Tools

Research project

Banner
You are here: Home » Projects » Electronic Travel Aid
Sunday, 15 Jul 2018

The project is financed by the National Centre of Research and Development of Poland in years 2010–2013 under the grant NR02-0083-10.

The project is financed by the National Centre of Research and Development of Poland in years
2010–2013 under the grant NR02-0083-10.

Electronic Travel Aid

E-mail Print PDF
Main researcher: Michał Bujacz, Ph.D.

The authors’ main goal was to develop a device that would deliver as much useful information as possible, but in a very simple, easily understandable way. To make it possible, it is necessary to use a rich input and various computer algorithms to reduce the amount of data at the output to a necessary minimum.
The ETA solution proposed by the authors utilizes stereovision input, and a spatial sound output. Stereovision was chosen as the scene acquisition method because of its inexpensiveness, passiveness and the authors’ image processing experience.
The reconstructed 3D scene undergoes segmentation in order to prepare a parametric scene model for sonification. The concept is illustrated on Figure 1.  The segmentation algorithm consists of two main steps: firstly, all major planes are detected and subtracted from the scene, and secondly, remaining scene elements are approximated by cuboid objects. Plane detection is an iterative process in which surfaces defined by triangles formed by points in the depth map are merged with similar neighbors. After the threshold of similarity is not met by any triangles, the remaining points are grouped into clouds, and the centers of mass and dimensions of the objects are calculated. The default model used for input of the sonification algorithm was limited to four surfaces, described by plane equations, and four objects, described by position, size and rotation parameters.

Figure 1: The electronic travel aid concept.

Simulation trials and surveys with 10 blind testers served to shape the final version of the sonification algorithm. The main concept was to translate the parameters of segmented scene elements into parameters of sounds, in a way that was simple, instinctively understandable and pleasant to the ear.  The chosen assignment was to represent the distance to an object with pitch and amplitude of the assigned sound. Sound duration was made proportional to the size of an object. Using personalized spatial audio (the measurement equipment is shown in Fig. 3), the virtual sound sources are localized to originate from the directions of the scene elements. Different categories of elements can be assigned different sound/instrument types. The sounds are played back in order of proximity to the observer.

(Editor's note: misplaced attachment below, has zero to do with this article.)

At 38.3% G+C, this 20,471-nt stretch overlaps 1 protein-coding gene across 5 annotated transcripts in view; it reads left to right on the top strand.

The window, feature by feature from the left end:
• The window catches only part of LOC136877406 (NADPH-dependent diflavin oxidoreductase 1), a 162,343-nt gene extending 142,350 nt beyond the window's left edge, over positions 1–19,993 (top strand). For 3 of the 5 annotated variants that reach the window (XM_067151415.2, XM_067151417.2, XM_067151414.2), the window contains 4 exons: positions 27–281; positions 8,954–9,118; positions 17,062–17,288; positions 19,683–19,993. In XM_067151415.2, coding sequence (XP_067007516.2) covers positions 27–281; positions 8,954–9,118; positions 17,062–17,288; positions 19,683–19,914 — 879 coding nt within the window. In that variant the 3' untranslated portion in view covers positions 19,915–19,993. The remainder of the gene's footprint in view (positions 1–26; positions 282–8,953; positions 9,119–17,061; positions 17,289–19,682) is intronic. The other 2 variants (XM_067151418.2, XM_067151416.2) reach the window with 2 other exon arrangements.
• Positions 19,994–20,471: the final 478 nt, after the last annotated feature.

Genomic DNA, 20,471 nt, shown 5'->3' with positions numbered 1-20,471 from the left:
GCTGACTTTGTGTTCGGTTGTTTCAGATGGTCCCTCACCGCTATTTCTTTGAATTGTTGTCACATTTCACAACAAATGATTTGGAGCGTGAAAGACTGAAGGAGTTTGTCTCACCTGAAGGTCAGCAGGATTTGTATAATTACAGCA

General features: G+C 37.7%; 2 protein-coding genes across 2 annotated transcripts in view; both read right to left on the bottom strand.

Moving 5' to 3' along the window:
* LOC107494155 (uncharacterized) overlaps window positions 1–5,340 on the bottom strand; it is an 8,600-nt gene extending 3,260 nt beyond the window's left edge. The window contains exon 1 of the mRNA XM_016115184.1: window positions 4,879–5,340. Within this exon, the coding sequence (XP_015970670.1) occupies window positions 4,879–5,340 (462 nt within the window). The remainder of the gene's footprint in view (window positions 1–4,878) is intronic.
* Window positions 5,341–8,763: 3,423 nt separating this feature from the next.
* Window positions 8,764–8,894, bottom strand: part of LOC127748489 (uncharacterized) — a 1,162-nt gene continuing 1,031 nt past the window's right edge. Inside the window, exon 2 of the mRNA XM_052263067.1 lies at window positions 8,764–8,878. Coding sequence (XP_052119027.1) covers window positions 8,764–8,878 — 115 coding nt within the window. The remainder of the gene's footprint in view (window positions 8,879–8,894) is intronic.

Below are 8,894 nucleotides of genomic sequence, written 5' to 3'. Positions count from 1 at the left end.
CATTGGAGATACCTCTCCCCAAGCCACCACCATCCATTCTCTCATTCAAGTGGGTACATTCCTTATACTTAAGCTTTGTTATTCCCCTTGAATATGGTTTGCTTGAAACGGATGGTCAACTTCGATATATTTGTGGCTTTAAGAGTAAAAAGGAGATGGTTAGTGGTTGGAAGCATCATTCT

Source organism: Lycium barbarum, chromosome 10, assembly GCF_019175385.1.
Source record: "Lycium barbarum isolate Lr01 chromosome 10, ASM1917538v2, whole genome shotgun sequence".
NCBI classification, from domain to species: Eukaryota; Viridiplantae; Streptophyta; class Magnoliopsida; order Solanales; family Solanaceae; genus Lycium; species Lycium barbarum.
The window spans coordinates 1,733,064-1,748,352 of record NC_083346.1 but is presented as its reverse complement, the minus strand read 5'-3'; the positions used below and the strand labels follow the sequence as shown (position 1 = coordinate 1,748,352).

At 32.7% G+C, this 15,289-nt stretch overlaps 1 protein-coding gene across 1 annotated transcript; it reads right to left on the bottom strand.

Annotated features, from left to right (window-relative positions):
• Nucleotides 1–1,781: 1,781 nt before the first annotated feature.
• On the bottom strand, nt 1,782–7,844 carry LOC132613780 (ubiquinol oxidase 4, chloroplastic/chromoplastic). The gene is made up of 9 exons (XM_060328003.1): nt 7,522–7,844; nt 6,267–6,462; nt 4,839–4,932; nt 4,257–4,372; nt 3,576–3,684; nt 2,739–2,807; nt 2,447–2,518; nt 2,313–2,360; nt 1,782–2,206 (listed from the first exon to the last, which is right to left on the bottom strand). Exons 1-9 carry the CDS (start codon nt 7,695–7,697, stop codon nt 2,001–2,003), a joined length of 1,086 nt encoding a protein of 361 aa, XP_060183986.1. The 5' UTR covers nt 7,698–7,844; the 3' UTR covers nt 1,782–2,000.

Figure 3: The depth scanning concept presented on a simple scene with a wall and a single obstacle. The virtual scanning plane (thick vertical line) moves away from the observer releasing sound sources assigned to scene elements.

The sonification process, dubbed “depth-scanning”, can be illustrated by a virtual scanning plane as illustrated in Figure 2. As the plane moves away from the observer, it releases the playback of the virtual sources assigned to scene elements. When sonifying walls, the sound continues as long as the plane intersects the wall and the virtual source moves along its surface at eye-level.  The default scanning period has been set to 2 s, with 0.5 s of silence between consecutive scans.